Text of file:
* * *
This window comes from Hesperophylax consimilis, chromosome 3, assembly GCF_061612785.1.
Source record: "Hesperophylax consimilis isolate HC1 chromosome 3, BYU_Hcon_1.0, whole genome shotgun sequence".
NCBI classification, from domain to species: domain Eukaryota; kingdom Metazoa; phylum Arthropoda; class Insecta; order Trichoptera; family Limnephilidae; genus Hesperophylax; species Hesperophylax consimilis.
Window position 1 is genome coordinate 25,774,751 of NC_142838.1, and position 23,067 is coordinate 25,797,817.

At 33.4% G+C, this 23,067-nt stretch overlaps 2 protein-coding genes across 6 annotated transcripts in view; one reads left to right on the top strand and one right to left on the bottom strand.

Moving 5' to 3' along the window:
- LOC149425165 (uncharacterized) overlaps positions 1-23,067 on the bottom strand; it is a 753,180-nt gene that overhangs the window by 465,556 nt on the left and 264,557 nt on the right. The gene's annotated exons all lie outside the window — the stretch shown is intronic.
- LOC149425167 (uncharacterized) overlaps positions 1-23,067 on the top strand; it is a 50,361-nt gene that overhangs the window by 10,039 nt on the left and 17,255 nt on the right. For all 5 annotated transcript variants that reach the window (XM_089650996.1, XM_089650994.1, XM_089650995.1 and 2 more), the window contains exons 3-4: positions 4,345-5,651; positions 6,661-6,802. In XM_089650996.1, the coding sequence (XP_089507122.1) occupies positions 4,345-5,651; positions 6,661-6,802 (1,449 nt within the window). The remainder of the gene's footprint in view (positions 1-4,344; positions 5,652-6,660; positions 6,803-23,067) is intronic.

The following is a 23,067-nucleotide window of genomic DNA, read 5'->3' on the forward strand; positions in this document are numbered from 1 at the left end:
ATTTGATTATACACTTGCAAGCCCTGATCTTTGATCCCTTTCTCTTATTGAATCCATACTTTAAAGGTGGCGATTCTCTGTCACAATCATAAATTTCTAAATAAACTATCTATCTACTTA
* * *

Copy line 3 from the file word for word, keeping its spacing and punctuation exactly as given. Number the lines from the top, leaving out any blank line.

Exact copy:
NCBI classification, from domain to species: domain Eukaryota; kingdom Metazoa; phylum Arthropoda; class Insecta; order Trichoptera; family Limnephilidae; genus Hesperophylax; species Hesperophylax consimilis.